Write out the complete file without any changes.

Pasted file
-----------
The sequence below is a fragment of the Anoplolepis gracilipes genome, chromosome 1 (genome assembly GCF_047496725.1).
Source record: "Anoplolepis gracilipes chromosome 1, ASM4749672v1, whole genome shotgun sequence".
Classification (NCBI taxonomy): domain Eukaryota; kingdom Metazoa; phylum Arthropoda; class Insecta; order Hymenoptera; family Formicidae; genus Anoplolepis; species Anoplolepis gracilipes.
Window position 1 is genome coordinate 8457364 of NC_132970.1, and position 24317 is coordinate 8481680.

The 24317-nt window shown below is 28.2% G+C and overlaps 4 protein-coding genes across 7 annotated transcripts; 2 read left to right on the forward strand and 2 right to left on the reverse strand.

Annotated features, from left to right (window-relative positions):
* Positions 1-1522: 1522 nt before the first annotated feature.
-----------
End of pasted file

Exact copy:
The sequence below is a fragment of the Anoplolepis gracilipes genome, chromosome 1 (genome assembly GCF_047496725.1).
Source record: "Anoplolepis gracilipes chromosome 1, ASM4749672v1, whole genome shotgun sequence".
Classification (NCBI taxonomy): domain Eukaryota; kingdom Metazoa; phylum Arthropoda; class Insecta; order Hymenoptera; family Formicidae; genus Anoplolepis; species Anoplolepis gracilipes.
Window position 1 is genome coordinate 8457364 of NC_132970.1, and position 24317 is coordinate 8481680.

The 24317-nt window shown below is 28.2% G+C and overlaps 4 protein-coding genes across 7 annotated transcripts; 2 read left to right on the forward strand and 2 right to left on the reverse strand.

Annotated features, from left to right (window-relative positions):
* Positions 1-1522: 1522 nt before the first annotated feature.